Phonological and lexical-semantic short-term memory and their relationship to sentence production in older adults

Michelle Miller, Jeffrey S. Johnson

Research output: Contribution to journalArticle

3 Citations (Scopus)

Abstract

Evidence from brain-damaged patients suggests a link between lexical-semantic retention capacity and sentence production. The present study seeks to establish whether lexical-semantic retention capacity changes with normal aging, and whether individual differences in this capacity predict the degree of increased difficulty older speakers have producing sentences with two-noun initial phrases, relative to those with one-noun initial phrases, elicited in a picture naming task. Older adults performed significantly better than younger adults on one of two tests of lexical-semantic retention, and performed similarly to younger adults on tests of phonological retention. Lexical-semantic capacity, but not phonological capacity, predicted the size of the initial phrase complexity effect in older adults. Results suggest that lexical-semantic retention ability is preserved in normal aging and does play a role in sentence production.

Original languageEnglish (US)
Pages (from-to)395-415
Number of pages21
JournalAging, Neuropsychology, and Cognition
Volume11
Issue number4
DOIs
StatePublished - Dec 2004

Fingerprint

Short-Term Memory
Semantics
Young Adult
Aptitude
Individuality
Retention (Psychology)
Brain

ASJC Scopus subject areas

  • Psychology(all)
  • Developmental and Educational Psychology
  • Experimental and Cognitive Psychology

Cite this

Phonological and lexical-semantic short-term memory and their relationship to sentence production in older adults. / Miller, Michelle; Johnson, Jeffrey S.

In: Aging, Neuropsychology, and Cognition, Vol. 11, No. 4, 12.2004, p. 395-415.

Research output: Contribution to journalArticle

@article{17e91d656c374474bf773bd918fac89d,
title = "Phonological and lexical-semantic short-term memory and their relationship to sentence production in older adults",
abstract = "Evidence from brain-damaged patients suggests a link between lexical-semantic retention capacity and sentence production. The present study seeks to establish whether lexical-semantic retention capacity changes with normal aging, and whether individual differences in this capacity predict the degree of increased difficulty older speakers have producing sentences with two-noun initial phrases, relative to those with one-noun initial phrases, elicited in a picture naming task. Older adults performed significantly better than younger adults on one of two tests of lexical-semantic retention, and performed similarly to younger adults on tests of phonological retention. Lexical-semantic capacity, but not phonological capacity, predicted the size of the initial phrase complexity effect in older adults. Results suggest that lexical-semantic retention ability is preserved in normal aging and does play a role in sentence production.",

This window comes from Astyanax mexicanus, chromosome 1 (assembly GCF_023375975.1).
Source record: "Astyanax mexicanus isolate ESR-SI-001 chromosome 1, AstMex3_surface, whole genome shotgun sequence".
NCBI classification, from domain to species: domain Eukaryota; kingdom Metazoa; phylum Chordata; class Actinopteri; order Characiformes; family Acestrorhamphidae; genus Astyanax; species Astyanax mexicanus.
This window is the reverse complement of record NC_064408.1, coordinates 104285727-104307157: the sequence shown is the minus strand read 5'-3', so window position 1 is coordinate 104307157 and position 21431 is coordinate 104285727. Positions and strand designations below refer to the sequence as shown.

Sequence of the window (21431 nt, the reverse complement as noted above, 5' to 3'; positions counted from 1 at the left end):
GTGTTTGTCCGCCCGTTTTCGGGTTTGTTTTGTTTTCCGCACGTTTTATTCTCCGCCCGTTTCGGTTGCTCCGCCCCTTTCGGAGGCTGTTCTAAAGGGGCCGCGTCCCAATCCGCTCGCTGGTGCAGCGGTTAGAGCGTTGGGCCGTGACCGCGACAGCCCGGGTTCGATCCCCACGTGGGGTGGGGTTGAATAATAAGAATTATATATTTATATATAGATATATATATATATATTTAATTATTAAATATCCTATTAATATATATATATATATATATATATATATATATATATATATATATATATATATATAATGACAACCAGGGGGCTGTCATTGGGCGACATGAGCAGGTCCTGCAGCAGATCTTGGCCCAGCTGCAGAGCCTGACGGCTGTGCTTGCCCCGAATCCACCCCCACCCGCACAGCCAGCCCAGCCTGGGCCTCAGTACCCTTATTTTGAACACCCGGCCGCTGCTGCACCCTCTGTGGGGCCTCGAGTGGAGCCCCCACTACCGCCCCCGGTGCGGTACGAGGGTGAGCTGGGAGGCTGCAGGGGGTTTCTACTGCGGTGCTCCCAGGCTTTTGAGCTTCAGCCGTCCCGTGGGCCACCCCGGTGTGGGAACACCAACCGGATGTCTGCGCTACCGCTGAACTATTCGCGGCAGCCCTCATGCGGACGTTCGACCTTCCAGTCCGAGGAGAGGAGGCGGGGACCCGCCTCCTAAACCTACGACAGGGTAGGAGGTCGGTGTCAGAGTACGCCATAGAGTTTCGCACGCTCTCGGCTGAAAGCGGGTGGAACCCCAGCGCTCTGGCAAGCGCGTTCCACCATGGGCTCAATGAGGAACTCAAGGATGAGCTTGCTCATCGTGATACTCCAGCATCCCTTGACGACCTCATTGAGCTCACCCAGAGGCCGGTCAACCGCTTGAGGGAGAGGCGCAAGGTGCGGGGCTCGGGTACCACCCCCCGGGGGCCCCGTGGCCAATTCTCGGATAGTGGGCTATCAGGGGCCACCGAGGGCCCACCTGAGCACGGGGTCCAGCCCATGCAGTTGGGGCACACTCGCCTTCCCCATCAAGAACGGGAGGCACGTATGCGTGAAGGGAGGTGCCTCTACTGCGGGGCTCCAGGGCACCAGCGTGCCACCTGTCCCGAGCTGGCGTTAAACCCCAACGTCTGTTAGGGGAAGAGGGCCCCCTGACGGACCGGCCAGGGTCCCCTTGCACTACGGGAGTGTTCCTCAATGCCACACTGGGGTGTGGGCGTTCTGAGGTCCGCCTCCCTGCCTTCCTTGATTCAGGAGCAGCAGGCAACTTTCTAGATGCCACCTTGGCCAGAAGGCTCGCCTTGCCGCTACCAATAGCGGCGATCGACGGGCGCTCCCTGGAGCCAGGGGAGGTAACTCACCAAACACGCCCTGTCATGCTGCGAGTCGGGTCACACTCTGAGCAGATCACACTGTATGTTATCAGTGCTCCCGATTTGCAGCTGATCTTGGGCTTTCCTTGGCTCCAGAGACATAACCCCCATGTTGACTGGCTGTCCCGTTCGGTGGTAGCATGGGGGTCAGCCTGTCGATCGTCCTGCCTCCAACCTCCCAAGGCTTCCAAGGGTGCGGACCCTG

author = "Michelle Miller and Johnson, {Jeffrey S.}",
year = "2004",
month = "12",
doi = "10.1080/13825580490521331",
language = "English (US)",
volume = "11",
pages = "395--415",
journal = "Aging, Neuropsychology, and Cognition",
issn = "1382-5585",
publisher = "Psychology Press Ltd",
number = "4",

}

TY - JOUR

T1 - Phonological and lexical-semantic short-term memory and their relationship to sentence production in older adults

AU - Miller, Michelle

AU - Johnson, Jeffrey S.

PY - 2004/12

Y1 - 2004/12

N2 - Evidence from brain-damaged patients suggests a link between lexical-semantic retention capacity and sentence production. The present study seeks to establish whether lexical-semantic retention capacity changes with normal aging, and whether individual differences in this capacity predict the degree of increased difficulty older speakers have producing sentences with two-noun initial phrases, relative to those with one-noun initial phrases, elicited in a picture naming task. Older adults performed significantly better than younger adults on one of two tests of lexical-semantic retention, and performed similarly to younger adults on tests of phonological retention. Lexical-semantic capacity, but not phonological capacity, predicted the size of the initial phrase complexity effect in older adults. Results suggest that lexical-semantic retention ability is preserved in normal aging and does play a role in sentence production.

AB - Evidence from brain-damaged patients suggests a link between lexical-semantic retention capacity and sentence production. The present study seeks to establish whether lexical-semantic retention capacity changes with normal aging, and whether individual differences in this capacity predict the degree of increased difficulty older speakers have producing sentences with two-noun initial phrases, relative to those with one-noun initial phrases, elicited in a picture naming task. Older adults performed significantly better than younger adults on one of two tests of lexical-semantic retention, and performed similarly to younger adults on tests of phonological retention. Lexical-semantic capacity, but not phonological capacity, predicted the size of the initial phrase complexity effect in older adults. Results suggest that lexical-semantic retention ability is preserved in normal aging and does play a role in sentence production.

UR - http://www.scopus.com/inward/record.url?scp=10644255682&partnerID=8YFLogxK

UR - http://www.scopus.com/inward/citedby.url?scp=10644255682&partnerID=8YFLogxK

U2 - 10.1080/13825580490521331

DO - 10.1080/13825580490521331

M3 - Article

VL - 11

SP - 395

EP - 415

JO - Aging, Neuropsychology, and Cognition

JF - Aging, Neuropsychology, and Cognition

SN - 1382-5585

IS - 4

ER -